Amazon built a large-scale logistics center with an area of 855,000 square feet (about 79,000 square meters) on Staten Island a few months before the establishment of the world’s second headquarters. Last fall, the $100 million JFK8 logistics center was officially put into operation, after Amazon conducted an on-site recruitment meeting to recruit 2,250 employees.
When the foreign media went to visit in February this year, the taste of the new venue was still in the air. The mechanical equipment is brand new and creaking. This 24-hour non-stop work program is designed to meet the company’s fast delivery standards for parcels for the entire e-commerce industry.
JFK8 is a church-like existence for capitalism in the early 21st century. Whenever it comes to Amazon’s strategy, it is impressive to see the large number of parcels that will be dispatched the next day on the complex conveyor system. Wonderful scenery.
The center also has the privilege of seeing the future mode of operation of the warehouse, and humans and robots work together to complete the task. The company currently has about 100,000 robotic systems in 25 logistics centers, and is said to help the company store 40% more inventories in its logistics centers.
The robots that were seen at the Staten Island Logistics Center were developed in collaboration with the Japanese automation giant Fanuc, which can perform a series of assembly lines, from sorters that can transport conveyor belts to suitable slides to large ones. Robotic code stacker.
Amazon’s indoor robots form the core of the system, all working toward the same terminal. The robot scales in a tightly controlled space, just like the large sweeping robot Roomba in a well-designed movement.
The mobile robot is the company’s $775 million acquisition of the core technology of the Massachusetts startup Kiva in 2012. In 2015, Kiva changed its name to Amazon Robotics. Kiva’s name still appears on some legacy signs, including the edge of the robot’s closed space, but Amazon’s rapid acquisition was the second largest acquisition in history.
Scott Dresser, head of software, systems and solutions at Amazon Logistics Robotics, told the media: “I think Amazon should be interested in the technology we developed to acquire us because they are interested in applying it to logistics centers. He also said: “That is the core storage system of the logistics center, placing all the inventory.”
The scene in which the robot works in the fence is reminiscent of the indoor batting scene. Employees pick up around and work with the robot to decide how best to store the goods on the hold and how the goods are transported together.
Dresser quickly refuted the hypothesis that robots will directly replace labor in the short term, pointing out that they each have independent and complementary work skills.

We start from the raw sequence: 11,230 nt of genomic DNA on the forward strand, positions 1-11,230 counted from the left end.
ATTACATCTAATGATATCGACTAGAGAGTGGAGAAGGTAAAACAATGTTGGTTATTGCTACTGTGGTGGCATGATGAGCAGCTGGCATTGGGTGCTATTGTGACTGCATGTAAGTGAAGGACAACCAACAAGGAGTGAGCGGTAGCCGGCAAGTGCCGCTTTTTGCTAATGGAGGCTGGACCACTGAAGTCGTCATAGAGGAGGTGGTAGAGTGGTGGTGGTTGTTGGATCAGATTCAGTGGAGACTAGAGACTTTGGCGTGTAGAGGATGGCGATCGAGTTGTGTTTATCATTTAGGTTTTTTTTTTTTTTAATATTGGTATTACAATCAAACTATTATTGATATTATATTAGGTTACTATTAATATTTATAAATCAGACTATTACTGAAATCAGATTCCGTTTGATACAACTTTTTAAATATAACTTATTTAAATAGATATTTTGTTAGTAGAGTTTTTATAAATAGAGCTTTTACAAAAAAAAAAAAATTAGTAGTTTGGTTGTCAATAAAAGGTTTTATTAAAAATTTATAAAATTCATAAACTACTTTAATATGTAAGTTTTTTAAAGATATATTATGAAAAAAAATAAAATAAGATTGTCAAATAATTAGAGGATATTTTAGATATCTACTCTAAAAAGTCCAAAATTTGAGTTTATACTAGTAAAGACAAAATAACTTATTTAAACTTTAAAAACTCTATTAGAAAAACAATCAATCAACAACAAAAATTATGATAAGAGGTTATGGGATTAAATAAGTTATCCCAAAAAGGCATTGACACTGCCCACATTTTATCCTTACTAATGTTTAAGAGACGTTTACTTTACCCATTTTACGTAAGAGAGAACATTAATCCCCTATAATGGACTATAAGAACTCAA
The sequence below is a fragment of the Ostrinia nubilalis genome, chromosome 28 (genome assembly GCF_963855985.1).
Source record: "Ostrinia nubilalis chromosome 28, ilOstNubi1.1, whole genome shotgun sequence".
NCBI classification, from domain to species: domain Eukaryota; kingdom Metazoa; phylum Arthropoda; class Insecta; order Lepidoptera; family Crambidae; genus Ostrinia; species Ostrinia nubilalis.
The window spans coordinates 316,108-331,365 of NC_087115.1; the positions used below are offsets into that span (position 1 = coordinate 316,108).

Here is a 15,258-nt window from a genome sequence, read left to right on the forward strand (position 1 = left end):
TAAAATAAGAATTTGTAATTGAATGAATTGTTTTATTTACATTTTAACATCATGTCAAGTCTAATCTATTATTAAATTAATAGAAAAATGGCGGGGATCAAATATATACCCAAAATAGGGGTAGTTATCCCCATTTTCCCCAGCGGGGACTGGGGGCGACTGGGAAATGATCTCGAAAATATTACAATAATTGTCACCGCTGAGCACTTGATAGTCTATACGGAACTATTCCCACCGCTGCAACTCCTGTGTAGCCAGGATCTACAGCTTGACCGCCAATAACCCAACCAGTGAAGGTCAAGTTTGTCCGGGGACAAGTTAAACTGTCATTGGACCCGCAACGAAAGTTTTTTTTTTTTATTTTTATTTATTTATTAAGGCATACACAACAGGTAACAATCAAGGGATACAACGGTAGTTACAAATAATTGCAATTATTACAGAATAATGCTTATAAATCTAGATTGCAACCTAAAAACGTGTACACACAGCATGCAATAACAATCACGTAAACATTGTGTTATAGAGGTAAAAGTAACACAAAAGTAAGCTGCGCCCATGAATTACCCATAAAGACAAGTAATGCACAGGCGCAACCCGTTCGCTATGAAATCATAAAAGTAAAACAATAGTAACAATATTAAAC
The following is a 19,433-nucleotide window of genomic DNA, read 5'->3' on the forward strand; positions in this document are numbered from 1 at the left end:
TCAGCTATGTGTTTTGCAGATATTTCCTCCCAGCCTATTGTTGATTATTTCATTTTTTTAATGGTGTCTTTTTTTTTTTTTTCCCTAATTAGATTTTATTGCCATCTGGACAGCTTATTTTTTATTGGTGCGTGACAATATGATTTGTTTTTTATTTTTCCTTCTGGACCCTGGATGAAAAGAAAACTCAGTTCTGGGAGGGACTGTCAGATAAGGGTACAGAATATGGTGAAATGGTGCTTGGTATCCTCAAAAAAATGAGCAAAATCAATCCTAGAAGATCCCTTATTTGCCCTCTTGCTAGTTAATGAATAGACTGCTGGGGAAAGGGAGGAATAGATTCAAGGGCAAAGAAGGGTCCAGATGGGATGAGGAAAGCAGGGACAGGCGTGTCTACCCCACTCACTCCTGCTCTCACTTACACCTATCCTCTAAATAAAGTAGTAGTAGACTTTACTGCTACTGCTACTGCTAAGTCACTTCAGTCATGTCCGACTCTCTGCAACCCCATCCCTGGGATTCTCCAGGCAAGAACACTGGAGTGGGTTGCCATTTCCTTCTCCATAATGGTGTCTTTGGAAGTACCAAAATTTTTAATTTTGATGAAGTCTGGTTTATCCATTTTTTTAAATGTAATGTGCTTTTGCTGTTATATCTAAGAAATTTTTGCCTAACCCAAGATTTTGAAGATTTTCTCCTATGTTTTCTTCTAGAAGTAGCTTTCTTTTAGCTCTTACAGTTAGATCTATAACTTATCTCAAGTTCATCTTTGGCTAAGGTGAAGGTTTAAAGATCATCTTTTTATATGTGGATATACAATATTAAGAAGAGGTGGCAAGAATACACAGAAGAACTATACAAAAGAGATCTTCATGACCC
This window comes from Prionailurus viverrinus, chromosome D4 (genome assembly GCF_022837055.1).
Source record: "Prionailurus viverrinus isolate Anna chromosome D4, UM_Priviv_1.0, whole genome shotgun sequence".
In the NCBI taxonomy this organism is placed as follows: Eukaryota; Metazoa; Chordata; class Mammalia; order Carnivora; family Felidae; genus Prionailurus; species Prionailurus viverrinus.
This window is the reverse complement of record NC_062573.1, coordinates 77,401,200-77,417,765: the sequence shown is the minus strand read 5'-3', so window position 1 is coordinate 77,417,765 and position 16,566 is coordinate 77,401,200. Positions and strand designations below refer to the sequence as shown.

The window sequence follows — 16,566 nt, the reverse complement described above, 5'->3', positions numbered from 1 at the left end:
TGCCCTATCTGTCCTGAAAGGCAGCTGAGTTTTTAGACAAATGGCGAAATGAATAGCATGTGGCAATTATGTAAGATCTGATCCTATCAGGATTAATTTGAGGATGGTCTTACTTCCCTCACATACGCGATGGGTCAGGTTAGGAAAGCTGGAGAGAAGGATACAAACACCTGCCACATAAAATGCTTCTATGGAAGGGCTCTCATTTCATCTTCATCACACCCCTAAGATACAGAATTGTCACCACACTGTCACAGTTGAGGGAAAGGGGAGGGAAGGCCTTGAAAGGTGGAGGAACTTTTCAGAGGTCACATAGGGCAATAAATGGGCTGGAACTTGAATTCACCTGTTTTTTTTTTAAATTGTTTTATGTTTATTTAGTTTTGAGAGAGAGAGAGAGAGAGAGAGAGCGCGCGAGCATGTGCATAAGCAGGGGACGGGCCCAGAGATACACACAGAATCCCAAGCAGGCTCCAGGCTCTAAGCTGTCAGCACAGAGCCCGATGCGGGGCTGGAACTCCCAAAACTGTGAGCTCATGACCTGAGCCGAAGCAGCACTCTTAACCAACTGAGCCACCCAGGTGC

He said: “Manual is good at finding the place where the goods are placed on the shelves. The machine is not good at it. We can distinguish between the fields where labor and machines are good at each other. The mode of human-computer cooperation can be seen in a large number of different application scenarios. We see robots as a boost to human work, helping employees to do their jobs as efficiently as possible.”
Workshop safety is also a growing concern. A few months ago, a Robin Spears spill in the warehouse in Robbinsville, New Jersey, and 24 employees were sent to hospitals, which brought security issues back into view. Although the initial report showed that the incident was related to Amazon robots, the company denied it.
The perimeter of the robot is designed to protect employees from harm – this becomes a particularly important issue as large machines become a daily part of the shop floor. For the sake of safety and efficiency, human employees are usually not allowed to enter this confined space, but imperfect systems sometimes require this interaction. For example, things fall from the cargo hold, or the robot malfunctions.
So Amazon introduced robotic safety clothing, and the bright orange protective clothing consisted of a belt with a series of sensors, adding a few pounds to the staff. The protective clothing can be detected by the robot, and the robot has a system that knows which signal.
An employee showed off her protective clothing, clicked the button, opened the fence, walked inside, the robot with a certain distance slowed down, and the nearby robot stopped running immediately. This is an additional security feature. If the bear-spraying accident reveals something, it is that the news spread so quickly, whether it is related to robots.
As more and more consumers choose online shopping, robots are undoubtedly playing an increasingly important role in meeting this demand.